Extrusion machinery company Hans Weber Maschinenfabrik GmbH has been implementing digital tools to help its customers improve sustainability.
In a Q&A from German industry group VDMA, Simon Bard, product manager for extrusion at Hans Weber talks about how technology can help advance better production.
Q: How does digitalization in extrusion contribute to sustainability?
Bard: Companies are increasingly concerned about sustainability, with many measuring their carbon footprint. When we extrude window profiles, today’s customers want to know the exact emissions involved in the process, how much energy has been utilized, and so on. In the past, hardly anyone showed an interest in that aspect.
We have developed a digitalization solution, resulting in us being able to provide these precise answers, such as how much electricity was consumed per meter of window profile on "Day X." However, this is not limited to telling them the current status quo, but also how to improve something in the production process. For example, how to save energy and avoid emissions. With our digitalization solution, we can turn the screws to avoid wastage.
Q: How do you achieve that?
Bard: We record key figures; that is the prerequisite. Based on these key figures, you could, for example, replace the screw in the extruder and see if you use less energy. During extrusion, you first put a lot of energy into melting the plastic. In the final process, you have to cool the plastic again so it can regain its shape, however, you can synchronize the parameters to reduce the power consumption to a minimum. Previously, the desired temperatures were entered by employees, mostly by instinct. One employee from one shift would set the temperature in the cooling zone to 190° C, the employee of the next shift then set it to 200° because they felt that was best. With our digitalization solution, we can determine and set the optimal temperatures.
Q: What does this solution draw on?
Bard: Interconnecting the different machines is the first step. We have many different manufacturers in the extrusion line. So far, they have communicated little with each other, plus there was no higher-level control system in place either. Now we have the possibility of collecting data on the entire line, evaluating it, finding the optimum levels, and then controlling it accordingly. We have defined our extruder software as the starting point for the entire control system. To do this, everything must first be linked up, and the data must be issued accordingly.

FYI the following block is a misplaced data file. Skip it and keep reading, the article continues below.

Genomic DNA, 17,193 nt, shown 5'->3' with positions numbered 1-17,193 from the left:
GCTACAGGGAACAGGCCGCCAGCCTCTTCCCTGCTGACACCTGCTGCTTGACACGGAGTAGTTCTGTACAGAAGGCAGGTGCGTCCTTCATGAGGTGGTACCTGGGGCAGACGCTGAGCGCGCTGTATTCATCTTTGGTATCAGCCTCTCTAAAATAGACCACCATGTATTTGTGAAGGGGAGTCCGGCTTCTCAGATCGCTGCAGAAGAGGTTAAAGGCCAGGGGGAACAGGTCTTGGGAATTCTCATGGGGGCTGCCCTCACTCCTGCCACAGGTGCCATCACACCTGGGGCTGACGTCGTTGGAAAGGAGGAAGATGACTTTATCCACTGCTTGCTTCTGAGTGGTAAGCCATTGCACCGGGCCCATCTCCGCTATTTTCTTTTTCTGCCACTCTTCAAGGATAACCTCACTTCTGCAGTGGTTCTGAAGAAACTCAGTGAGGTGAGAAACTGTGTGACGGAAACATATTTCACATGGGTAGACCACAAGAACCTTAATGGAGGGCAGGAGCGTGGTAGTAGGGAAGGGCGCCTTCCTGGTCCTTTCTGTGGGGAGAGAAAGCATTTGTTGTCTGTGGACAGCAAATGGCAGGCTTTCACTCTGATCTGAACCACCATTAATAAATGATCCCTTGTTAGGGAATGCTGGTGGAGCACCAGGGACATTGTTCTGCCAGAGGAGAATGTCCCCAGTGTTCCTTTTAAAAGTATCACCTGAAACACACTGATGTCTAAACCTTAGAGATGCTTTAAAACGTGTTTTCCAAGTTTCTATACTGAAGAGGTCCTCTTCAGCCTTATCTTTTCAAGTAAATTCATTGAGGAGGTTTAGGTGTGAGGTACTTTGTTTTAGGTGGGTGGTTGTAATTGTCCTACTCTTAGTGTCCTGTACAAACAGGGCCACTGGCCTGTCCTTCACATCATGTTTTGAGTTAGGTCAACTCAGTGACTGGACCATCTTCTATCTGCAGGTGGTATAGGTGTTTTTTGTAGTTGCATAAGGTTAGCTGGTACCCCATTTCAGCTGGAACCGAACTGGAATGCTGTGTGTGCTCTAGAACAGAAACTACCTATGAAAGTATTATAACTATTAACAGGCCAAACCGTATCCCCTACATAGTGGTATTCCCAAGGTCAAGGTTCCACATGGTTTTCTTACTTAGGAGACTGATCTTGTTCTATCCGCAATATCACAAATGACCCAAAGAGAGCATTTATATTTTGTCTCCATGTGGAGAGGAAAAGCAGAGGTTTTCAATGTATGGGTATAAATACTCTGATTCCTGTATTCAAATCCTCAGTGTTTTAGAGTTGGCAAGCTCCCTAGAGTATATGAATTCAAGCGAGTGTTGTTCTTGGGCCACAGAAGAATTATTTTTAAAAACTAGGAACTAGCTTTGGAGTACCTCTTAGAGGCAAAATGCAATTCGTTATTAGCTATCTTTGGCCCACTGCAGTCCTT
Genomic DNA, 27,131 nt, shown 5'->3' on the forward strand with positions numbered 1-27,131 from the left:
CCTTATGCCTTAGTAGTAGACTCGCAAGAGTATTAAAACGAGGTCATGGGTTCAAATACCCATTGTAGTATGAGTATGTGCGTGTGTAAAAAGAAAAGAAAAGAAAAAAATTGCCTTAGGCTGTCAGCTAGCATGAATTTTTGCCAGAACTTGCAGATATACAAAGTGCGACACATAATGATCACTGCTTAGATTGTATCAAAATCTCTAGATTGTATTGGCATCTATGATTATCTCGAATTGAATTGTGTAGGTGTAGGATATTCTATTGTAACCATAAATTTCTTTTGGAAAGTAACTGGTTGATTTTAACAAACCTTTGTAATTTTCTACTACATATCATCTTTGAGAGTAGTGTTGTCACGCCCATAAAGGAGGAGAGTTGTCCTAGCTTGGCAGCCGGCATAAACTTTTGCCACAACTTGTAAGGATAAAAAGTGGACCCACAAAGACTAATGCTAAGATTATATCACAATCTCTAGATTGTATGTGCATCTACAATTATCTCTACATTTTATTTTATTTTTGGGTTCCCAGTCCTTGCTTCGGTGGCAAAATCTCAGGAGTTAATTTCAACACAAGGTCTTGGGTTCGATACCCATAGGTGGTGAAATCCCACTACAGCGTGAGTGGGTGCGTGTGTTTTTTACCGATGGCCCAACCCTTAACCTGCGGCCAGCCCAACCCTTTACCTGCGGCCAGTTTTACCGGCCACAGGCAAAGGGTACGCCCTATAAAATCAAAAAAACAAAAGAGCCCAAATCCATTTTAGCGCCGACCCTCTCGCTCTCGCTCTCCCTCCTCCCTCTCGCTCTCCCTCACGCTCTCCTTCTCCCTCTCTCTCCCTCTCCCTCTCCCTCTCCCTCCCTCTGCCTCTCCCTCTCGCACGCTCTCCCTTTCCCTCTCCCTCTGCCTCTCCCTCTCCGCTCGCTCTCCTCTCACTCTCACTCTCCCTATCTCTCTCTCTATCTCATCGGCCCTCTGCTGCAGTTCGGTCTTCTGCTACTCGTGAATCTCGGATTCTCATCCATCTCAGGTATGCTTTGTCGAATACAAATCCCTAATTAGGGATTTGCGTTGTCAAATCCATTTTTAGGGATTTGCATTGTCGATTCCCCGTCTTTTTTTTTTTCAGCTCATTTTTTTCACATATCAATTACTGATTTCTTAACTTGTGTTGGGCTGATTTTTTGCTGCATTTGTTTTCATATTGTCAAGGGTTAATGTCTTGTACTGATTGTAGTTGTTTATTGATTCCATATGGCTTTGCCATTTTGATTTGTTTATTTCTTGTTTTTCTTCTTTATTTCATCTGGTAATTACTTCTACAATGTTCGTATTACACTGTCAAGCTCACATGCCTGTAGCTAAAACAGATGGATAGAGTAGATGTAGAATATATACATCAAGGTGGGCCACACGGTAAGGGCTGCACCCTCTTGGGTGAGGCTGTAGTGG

Q: To make this work you’ll need the various machine manufacturers to cooperate.
Bard: Yes, and technically they should all speak the same language. That's why we are working on further developing the OPC UA standard, as many machines can't do that yet. That's why we need a translation box that translates from the proprietary language to OPC UA. But we are working towards ensuring that our suppliers and all machine providers in this production line also master this language. In injection molding, we had the adaptation to this standard first. In extrusion, less than half of the manufacturers of saw, haul-off, water bath and so on currently speak OPC UA. It will be a while before everyone speaks this language within extrusion.
Q: But the benefits would be considerable?
Bard: The benefits would be enormous. Today, the cost of installing our software is much higher than the software itself. This is because without a plug-and-play solution, we have to integrate each machine individually. So, it will take a major effort before all the aggregates communicate with each other.
Q: There is already a circular economy for window profiles. Why is this field already so far advanced?
Bard: This is mainly because you always have the same material, namely PVC. Moreover, you know that the additives you have to extract for recycling are always the same, too. For example, titanium dioxide to protect the profile from solar radiation. Of course, all this makes recycling easier. In addition, we already have a well-functioning waste system for the profiles. More than 50 percent of all window profiles already contain recycled material. However, it has to be said that these do not primarily come from old window profiles, but are largely obtained from leftover pieces resulting when window profiles are cut to size by the window manufacturers. However, recycling of old windows has been pushed forward recently because prices for virgin plastic have risen sharply. If prices stay this high, it will become increasingly important to recycle every gram of plastic.
Q: Where does digitalization at Hans Weber go from here?
Bard: After collecting data and then optimizing certain parameters, we are now thinking about how we can make the extrusion process run completely automatically. The goal is for the user to just press a button, and for the entire process to then run optimally. In case of an error, the system should be able to recognize the reason and correct it. But it will still take some time before we’re at that stage.